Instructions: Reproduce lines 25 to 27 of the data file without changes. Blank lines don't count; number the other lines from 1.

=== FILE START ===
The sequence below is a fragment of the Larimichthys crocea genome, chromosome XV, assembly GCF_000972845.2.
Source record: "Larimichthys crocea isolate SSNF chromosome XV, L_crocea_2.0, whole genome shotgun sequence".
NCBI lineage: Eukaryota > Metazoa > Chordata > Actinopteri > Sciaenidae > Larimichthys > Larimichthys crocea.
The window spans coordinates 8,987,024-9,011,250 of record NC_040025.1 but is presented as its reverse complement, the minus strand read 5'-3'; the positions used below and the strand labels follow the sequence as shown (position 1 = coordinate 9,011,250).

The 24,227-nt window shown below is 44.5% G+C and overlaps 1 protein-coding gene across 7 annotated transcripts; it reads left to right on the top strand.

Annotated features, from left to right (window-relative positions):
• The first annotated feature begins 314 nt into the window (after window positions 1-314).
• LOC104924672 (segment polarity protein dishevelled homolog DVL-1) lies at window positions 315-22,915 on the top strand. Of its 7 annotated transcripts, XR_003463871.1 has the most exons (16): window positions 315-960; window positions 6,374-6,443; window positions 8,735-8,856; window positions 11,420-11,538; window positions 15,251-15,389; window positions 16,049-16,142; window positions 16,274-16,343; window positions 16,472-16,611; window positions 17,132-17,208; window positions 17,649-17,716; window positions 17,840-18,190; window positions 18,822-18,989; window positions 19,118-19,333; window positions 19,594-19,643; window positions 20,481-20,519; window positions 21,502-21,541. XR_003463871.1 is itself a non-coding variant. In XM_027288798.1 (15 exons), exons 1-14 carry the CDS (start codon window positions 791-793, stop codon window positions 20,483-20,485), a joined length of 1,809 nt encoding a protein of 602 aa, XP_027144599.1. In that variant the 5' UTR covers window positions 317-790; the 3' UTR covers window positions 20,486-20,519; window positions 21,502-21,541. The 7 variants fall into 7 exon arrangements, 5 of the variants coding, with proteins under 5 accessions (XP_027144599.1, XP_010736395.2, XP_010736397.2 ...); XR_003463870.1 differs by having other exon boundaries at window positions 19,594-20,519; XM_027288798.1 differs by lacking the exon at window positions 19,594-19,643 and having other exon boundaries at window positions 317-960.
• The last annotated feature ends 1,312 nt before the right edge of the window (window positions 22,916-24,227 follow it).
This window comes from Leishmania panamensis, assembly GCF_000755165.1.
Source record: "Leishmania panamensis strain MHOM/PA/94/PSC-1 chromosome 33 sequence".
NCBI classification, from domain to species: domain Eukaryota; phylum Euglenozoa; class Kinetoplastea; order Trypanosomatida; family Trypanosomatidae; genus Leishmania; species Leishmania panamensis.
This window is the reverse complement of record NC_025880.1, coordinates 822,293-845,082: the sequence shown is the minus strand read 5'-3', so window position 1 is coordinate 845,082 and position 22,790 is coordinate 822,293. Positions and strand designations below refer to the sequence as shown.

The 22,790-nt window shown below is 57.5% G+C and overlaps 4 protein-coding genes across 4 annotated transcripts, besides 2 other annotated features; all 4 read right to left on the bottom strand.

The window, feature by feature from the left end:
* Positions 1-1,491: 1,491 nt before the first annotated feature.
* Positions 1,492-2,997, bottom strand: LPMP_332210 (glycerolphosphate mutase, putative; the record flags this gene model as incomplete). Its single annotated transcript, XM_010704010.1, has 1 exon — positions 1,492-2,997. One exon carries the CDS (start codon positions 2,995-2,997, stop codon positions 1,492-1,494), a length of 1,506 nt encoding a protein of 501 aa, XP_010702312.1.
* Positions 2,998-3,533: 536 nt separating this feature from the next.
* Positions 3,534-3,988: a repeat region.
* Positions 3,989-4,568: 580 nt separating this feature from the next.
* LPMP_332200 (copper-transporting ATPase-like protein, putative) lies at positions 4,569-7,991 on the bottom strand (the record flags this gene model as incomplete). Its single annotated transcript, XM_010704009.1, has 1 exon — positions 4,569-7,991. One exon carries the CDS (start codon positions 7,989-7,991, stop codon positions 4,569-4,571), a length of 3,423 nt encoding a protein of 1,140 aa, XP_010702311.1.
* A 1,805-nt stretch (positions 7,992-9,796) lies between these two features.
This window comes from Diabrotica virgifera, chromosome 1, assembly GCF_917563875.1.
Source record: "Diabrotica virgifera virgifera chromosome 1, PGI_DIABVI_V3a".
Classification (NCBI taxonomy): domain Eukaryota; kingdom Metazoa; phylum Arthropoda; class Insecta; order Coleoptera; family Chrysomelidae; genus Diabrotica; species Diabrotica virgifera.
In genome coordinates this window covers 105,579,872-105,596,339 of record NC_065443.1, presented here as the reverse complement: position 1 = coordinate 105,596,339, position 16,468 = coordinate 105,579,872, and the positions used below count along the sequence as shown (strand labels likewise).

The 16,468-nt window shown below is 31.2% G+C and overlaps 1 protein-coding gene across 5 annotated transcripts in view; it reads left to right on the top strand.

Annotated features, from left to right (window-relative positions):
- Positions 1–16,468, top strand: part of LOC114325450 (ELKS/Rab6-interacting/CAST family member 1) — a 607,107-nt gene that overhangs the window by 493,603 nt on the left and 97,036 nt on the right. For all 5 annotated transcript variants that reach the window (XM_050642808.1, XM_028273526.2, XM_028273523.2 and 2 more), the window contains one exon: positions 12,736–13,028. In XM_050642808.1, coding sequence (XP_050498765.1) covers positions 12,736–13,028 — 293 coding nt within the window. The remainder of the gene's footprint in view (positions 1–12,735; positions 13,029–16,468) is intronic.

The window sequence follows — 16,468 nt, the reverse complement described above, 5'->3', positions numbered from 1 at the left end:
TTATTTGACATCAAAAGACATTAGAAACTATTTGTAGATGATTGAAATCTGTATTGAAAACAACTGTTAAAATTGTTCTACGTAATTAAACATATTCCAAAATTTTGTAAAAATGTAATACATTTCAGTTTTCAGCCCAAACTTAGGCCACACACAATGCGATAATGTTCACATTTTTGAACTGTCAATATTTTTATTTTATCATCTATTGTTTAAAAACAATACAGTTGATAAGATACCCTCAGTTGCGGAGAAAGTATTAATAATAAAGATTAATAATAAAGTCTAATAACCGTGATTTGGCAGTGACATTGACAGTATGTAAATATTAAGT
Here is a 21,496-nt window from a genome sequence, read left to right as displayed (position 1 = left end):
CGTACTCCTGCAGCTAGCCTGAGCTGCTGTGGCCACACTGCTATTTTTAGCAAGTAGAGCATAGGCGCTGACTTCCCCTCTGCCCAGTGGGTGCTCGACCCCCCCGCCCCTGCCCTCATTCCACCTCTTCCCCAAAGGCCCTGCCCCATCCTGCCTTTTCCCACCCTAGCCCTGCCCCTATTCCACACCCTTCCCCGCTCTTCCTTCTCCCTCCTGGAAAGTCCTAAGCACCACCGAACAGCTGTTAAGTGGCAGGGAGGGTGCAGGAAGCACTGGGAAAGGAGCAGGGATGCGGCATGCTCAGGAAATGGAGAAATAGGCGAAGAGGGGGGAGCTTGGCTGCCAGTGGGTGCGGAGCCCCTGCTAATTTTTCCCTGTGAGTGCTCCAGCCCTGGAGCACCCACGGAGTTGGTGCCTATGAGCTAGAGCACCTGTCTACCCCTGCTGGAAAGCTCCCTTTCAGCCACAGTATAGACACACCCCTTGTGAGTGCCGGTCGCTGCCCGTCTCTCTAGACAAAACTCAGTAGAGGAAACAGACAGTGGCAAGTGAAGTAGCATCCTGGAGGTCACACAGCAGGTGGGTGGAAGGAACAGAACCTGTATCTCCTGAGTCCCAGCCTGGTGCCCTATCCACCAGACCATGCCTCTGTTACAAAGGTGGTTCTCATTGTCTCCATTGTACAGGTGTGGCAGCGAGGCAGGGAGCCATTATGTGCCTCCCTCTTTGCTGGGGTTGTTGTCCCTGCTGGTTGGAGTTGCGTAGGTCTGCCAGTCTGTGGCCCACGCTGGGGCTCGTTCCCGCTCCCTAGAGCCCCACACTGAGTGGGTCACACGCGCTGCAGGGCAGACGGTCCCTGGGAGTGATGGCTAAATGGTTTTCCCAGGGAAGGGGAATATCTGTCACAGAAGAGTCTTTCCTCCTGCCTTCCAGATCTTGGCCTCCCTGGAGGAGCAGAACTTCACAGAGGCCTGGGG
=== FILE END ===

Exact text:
Classification (NCBI taxonomy): domain Eukaryota; kingdom Metazoa; phylum Arthropoda; class Insecta; order Coleoptera; family Chrysomelidae; genus Diabrotica; species Diabrotica virgifera.
In genome coordinates this window covers 105,579,872-105,596,339 of record NC_065443.1, presented here as the reverse complement: position 1 = coordinate 105,596,339, position 16,468 = coordinate 105,579,872, and the positions used below count along the sequence as shown (strand labels likewise).

The 16,468-nt window shown below is 31.2% G+C and overlaps 1 protein-coding gene across 5 annotated transcripts in view; it reads left to right on the top strand.